You should track:
- Resources distributed (food, kennels, vaccines, microchips issued, etc.)
- Medical support (low- and no-cost services)
- ACO calls to scene with return in the field outcomes
- Percentage of over-the-counter intake diverted
- Calculation: # served over the counter without intake / total served over the counter
Develop a web page that details all the owner-retention services you provide. Your 311 and owner-retention calls can easily be directed to this website; traffic to the website can be tracked easily as well.
You should track:
- Number of animal-related *311 calls
- Resource library website traffic
- Emails for animal assistance
Pro-tip: Ask your local media to promote what assistance you have available in conjunction with the message that taking animals to the shelter isn’t the only solution.
People finding pets and caring for them until they find their owner is nothing new. By implementing a friendly finder program, all you are doing is encouraging that act and providing a platform to make it easier. The pet should be listed in an online database and people who are looking for lost pets should be directed to the database to search for their animal.
You should track:
- Animal Outcome
- Number whose owners were found by the finders
- Number that the finders adopted themselves
- Number that the finders rehomed
- Number that found new adoptive homes through shelter staff
- Reduction in euthanasia vs friendly finder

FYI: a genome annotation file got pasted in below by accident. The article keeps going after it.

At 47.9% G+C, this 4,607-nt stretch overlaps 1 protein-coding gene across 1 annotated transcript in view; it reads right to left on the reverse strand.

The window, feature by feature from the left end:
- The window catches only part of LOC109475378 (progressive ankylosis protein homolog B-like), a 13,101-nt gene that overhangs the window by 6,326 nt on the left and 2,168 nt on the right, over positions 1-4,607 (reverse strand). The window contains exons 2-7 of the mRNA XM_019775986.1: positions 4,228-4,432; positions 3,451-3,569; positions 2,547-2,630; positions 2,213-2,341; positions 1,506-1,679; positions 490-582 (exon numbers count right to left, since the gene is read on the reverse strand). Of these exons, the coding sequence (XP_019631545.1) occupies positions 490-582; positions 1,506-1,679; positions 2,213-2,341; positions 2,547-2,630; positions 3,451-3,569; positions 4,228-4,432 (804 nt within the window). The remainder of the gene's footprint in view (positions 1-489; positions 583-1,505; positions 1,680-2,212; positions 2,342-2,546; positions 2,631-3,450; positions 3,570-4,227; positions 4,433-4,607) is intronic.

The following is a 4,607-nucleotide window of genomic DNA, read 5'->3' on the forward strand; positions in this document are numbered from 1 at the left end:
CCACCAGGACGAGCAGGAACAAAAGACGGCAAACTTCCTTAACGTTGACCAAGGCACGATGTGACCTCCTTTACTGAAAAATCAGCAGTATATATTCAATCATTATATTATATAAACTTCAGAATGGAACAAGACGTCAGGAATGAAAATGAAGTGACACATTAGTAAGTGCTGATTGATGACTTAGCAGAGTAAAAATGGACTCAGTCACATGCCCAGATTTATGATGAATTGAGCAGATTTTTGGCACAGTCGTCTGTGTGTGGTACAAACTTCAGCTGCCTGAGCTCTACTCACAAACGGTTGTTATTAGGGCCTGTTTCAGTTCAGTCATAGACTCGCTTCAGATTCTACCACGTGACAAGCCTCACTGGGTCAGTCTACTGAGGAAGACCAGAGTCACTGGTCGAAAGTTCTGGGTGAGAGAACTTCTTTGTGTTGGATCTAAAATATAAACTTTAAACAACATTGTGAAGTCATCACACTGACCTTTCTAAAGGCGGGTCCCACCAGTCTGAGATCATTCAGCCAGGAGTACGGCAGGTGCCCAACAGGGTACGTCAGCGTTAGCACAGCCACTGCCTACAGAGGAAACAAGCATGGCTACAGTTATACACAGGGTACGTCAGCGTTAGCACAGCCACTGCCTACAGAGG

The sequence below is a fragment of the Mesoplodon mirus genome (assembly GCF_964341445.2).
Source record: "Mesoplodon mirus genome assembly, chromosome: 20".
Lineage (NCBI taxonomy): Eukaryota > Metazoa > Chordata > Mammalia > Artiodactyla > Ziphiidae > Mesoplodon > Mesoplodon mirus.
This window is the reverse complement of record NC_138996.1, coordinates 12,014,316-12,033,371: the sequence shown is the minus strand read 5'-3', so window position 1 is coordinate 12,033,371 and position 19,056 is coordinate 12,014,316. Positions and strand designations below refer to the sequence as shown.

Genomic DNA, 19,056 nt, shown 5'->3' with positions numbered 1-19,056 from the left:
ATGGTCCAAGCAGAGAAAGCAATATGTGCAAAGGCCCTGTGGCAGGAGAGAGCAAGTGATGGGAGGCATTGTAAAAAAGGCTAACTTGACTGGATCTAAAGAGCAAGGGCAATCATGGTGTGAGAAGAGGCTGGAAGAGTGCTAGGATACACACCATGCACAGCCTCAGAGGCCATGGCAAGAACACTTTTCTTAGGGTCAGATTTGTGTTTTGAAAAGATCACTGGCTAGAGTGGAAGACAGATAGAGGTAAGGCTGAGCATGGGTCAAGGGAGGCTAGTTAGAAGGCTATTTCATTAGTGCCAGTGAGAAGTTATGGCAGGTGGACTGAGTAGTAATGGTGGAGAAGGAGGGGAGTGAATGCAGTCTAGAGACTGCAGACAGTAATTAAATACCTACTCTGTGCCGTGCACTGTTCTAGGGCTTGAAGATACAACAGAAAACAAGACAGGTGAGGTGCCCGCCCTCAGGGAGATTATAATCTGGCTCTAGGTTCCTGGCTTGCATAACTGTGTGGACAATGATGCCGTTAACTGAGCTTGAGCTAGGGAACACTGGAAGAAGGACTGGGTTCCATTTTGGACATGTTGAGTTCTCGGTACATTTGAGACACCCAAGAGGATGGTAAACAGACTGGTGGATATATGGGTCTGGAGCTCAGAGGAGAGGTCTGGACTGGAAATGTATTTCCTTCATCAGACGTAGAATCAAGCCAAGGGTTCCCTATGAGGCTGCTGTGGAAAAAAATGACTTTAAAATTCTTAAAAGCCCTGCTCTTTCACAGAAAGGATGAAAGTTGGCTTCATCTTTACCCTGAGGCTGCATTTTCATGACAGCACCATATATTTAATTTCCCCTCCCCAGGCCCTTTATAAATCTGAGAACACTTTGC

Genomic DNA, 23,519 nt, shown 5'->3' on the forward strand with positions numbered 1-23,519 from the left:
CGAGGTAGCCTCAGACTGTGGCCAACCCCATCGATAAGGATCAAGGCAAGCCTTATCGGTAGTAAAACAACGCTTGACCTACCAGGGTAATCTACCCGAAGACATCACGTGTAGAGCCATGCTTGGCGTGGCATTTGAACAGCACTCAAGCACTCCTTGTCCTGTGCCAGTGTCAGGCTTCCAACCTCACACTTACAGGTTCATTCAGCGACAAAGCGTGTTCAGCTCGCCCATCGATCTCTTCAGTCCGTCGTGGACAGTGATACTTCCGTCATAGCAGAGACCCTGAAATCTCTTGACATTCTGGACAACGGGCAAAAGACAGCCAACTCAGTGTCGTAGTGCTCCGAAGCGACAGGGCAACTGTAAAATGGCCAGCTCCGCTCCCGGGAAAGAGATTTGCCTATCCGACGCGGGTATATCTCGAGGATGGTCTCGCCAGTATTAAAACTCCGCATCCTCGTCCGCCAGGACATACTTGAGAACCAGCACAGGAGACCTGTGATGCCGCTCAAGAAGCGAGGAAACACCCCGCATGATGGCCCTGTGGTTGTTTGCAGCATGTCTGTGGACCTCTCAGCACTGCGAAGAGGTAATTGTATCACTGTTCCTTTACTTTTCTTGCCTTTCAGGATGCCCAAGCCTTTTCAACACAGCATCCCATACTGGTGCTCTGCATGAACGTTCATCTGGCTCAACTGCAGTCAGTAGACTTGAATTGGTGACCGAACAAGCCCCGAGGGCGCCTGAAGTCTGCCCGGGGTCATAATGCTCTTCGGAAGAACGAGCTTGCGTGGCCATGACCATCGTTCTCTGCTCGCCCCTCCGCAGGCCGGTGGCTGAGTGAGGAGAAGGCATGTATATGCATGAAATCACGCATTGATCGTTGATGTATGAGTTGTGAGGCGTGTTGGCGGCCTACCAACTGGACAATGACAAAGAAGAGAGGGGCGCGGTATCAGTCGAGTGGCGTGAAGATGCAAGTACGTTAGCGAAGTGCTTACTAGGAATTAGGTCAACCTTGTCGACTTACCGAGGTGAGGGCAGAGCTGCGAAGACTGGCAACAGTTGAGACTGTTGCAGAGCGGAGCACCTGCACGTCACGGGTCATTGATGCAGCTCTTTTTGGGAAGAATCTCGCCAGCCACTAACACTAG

- Impoundment vs friendly finder
- Resources provided to finder
1. Take a look at LifeLine Animal Project’s friendly-finder program to see how they have implemented this program and provide resources to the people in their community who are willing to help.
2. Have your finders use the free Adoptimize tool to get better photos of the pets.
Back to the basics
REDUCTION IN INTAKE
REDUCTION IN SHELTER DEATHS
High-Priority Intake Only
Bite Quarantine at Home
Owner resources provided
Behavior Modification and Enrichment
Free/Low-Cost Medical Support
Return in the Field
Foster Care = increased capacity
Reduction in intake and reduction in shelter deaths go together and both require some tweaks to the usual order of business since the pandemic upended our world. As holds true in so much of animal welfare, it’s not going to be easy, but change is necessary for improvement. And necessity is the mother of invention.
So dig in, hold your ground and use your data to push back against returning to your old ways—the animals and the community will both thank you for it.